Musculoskeletal Pain in Postmenopausal, Early Breast Cancer Patients Receiving Aromatase Inhibitor Therapy - A Pilot Study (AIMS)
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|ClinicalTrials.gov Identifier: NCT00653718|
Recruitment Status : Completed
First Posted : April 7, 2008
Last Update Posted : August 24, 2020
In 2005, the EBCIG demonstrated the efficacy of tamoxifen in improving overall survival in hormone receptor positive breast cancers. However, tamoxifen shows partial estrogen agonist activity, which is responsible for the drug's detrimental effects such as endometrial carcinoma, thromboembolism, and tamoxifen resistance. More recently, aromatase inhibitors have been shown to be superior to tamoxifen in the metastatic and adjuvant settings. The ATAC trial demonstrated improved disease-free survival (DFS) for 5 years of anastrozole compared to 5 years of tamoxifen 3. The BIG 1-98 trial results demonstrated that after a median follow-up of 25.8 months, letrozole improved DFS and distant DFS when compared to tamoxifen. Based on these results, adjuvant hormonal therapy with Aromatase Inhibitors (AI) has become the preferred therapy for post-menopausal woman.
However, AI therapy is also associated with toxicities that merit in-depth studies, one of them being an increase in musculoskeletal pain. In the ATAC trial, at a median follow-up of 5.7 years, arthralgia was significantly higher (35.6% vs. 29.4%) and fractures were also increased (11.0% vs. 7.7%) when anastrozole was administered for 5 years following surgery with or without chemotherapy 3. The incidence of arthralgia was also significantly higher in the MA-17 trial, with 25% of patients receiving letrozole developing arthralgia compared with 21% in the placebo group following 5 to 6 years of tamoxifen 5.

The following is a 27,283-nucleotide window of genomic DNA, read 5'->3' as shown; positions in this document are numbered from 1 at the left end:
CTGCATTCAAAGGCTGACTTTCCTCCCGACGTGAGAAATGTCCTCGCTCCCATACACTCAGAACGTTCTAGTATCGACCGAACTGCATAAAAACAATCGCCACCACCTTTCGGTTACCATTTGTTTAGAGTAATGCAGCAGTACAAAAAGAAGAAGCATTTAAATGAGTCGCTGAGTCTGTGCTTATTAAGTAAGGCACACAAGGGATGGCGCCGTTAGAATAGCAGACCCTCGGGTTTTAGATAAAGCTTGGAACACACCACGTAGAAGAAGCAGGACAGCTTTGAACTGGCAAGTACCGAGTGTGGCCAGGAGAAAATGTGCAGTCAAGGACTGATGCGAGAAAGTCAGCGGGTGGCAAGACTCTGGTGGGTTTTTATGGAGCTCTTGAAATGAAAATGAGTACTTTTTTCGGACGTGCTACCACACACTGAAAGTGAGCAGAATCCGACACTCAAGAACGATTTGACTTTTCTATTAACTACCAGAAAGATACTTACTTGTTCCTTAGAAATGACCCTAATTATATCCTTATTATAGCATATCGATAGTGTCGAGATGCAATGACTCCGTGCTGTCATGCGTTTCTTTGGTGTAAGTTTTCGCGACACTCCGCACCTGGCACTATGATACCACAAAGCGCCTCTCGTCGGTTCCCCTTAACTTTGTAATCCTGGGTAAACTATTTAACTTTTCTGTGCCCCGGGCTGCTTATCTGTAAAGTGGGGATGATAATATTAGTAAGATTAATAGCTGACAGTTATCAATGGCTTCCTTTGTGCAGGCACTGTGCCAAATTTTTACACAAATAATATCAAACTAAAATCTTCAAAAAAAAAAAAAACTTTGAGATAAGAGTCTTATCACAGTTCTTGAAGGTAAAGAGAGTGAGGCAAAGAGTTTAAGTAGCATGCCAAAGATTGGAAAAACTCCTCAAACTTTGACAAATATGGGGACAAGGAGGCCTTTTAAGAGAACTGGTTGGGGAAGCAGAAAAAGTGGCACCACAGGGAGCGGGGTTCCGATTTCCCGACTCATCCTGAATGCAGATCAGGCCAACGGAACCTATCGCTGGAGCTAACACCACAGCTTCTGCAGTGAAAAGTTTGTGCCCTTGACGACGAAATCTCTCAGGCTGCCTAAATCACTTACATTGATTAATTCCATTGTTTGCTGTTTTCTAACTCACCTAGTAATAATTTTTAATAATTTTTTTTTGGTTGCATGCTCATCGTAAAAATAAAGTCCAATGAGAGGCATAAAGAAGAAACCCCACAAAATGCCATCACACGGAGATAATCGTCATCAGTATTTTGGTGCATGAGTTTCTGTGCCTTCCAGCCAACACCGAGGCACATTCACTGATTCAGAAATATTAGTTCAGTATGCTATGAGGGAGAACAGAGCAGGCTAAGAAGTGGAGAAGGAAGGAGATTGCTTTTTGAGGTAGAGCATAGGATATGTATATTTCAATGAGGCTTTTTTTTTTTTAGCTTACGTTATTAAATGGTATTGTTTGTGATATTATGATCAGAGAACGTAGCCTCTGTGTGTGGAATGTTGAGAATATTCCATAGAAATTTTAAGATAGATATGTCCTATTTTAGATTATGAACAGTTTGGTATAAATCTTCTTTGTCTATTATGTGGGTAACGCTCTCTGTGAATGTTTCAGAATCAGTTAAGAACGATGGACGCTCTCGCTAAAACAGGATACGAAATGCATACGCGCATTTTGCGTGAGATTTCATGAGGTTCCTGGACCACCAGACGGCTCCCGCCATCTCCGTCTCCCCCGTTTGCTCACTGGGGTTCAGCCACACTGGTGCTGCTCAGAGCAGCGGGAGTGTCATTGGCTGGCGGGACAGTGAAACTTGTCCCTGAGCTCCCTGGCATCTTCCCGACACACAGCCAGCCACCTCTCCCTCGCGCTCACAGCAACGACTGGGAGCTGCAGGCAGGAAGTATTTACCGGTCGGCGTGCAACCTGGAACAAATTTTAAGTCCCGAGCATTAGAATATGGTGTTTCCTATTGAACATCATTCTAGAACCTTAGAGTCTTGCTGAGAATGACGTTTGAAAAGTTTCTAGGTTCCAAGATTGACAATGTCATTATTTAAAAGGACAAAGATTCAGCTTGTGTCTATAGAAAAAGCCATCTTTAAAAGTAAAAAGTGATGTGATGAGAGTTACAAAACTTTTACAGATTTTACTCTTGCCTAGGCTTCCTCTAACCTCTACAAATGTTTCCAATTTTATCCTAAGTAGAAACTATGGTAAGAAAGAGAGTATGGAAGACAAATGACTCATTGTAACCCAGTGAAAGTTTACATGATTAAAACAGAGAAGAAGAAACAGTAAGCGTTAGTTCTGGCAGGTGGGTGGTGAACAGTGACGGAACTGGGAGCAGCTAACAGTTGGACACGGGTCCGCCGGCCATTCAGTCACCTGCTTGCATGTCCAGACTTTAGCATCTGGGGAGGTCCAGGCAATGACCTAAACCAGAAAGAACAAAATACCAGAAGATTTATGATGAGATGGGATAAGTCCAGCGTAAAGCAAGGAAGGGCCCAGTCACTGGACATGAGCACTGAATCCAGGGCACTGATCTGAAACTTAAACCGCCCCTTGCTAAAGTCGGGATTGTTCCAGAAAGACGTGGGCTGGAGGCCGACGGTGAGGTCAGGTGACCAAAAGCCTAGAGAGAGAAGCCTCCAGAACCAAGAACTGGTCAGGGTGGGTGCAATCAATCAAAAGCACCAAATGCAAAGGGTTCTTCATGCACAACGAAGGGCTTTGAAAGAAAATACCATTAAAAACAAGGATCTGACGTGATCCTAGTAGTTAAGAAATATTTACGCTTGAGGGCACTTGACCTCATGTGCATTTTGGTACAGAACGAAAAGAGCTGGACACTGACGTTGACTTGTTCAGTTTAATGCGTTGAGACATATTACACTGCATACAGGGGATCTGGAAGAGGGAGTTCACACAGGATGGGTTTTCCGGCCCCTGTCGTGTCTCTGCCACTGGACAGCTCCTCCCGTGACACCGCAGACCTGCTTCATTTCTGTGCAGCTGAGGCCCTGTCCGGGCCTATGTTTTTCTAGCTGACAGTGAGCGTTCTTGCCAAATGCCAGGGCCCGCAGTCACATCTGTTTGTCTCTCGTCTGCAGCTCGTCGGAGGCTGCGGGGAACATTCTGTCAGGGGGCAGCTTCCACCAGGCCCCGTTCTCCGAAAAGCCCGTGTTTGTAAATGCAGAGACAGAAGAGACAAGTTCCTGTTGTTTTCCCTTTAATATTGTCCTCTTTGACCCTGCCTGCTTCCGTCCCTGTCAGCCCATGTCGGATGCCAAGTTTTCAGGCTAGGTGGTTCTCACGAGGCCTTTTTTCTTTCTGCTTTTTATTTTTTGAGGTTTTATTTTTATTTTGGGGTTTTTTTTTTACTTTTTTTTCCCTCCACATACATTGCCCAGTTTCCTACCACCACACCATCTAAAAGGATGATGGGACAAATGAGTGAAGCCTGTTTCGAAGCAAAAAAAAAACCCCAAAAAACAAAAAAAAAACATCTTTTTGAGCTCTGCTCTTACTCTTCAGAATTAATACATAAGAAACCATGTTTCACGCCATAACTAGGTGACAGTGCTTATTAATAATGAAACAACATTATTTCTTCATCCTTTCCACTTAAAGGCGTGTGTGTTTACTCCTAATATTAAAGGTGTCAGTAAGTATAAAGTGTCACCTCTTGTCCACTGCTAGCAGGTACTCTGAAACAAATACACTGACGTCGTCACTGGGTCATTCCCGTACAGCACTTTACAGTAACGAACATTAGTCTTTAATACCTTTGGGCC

Traditionally in cancer clinical trials, the reporting of musculoskeletal pain has been based on the "Common Terminology Criteria for Adverse Events", which covers a wide range of symptoms and does not facilitate the documentation of a pain syndrome in a specific manner. Therefore, there is a need to design a study that will describe the nature of the pain associated with the administration of AI therapy using tools that have been validated for capturing a multidimensional phenomenon such as pain.
|Condition or disease|
|Study Type :||Observational|
|Actual Enrollment :||30 participants|
|Official Title:||Musculoskeletal Pain in Postmenopausal, Early Breast Cancer Patients Receiving Aromatase Inhibitor Therapy - A Pilot Study|
|Study Start Date :||May 2008|
|Actual Primary Completion Date :||July 2008|
|Actual Study Completion Date :||December 2008|
- Musculoskeletal pain [ Time Frame: Every two weeks ]
- Lymphocyte gene expression profiling [ Time Frame: Every two weeks ]
To learn more about this study, you or your doctor may contact the study research staff using the contact information provided by the sponsor.
Please refer to this study by its ClinicalTrials.gov identifier (NCT number): NCT00653718
|Centre hospitalier de l'Université de Montréal|
|Montréal, Quebec, Canada, H2W 1T8|
|Principal Investigator:||André Robidoux, MD||Centre hospitalier de l'Université de Montréal (CHUM)|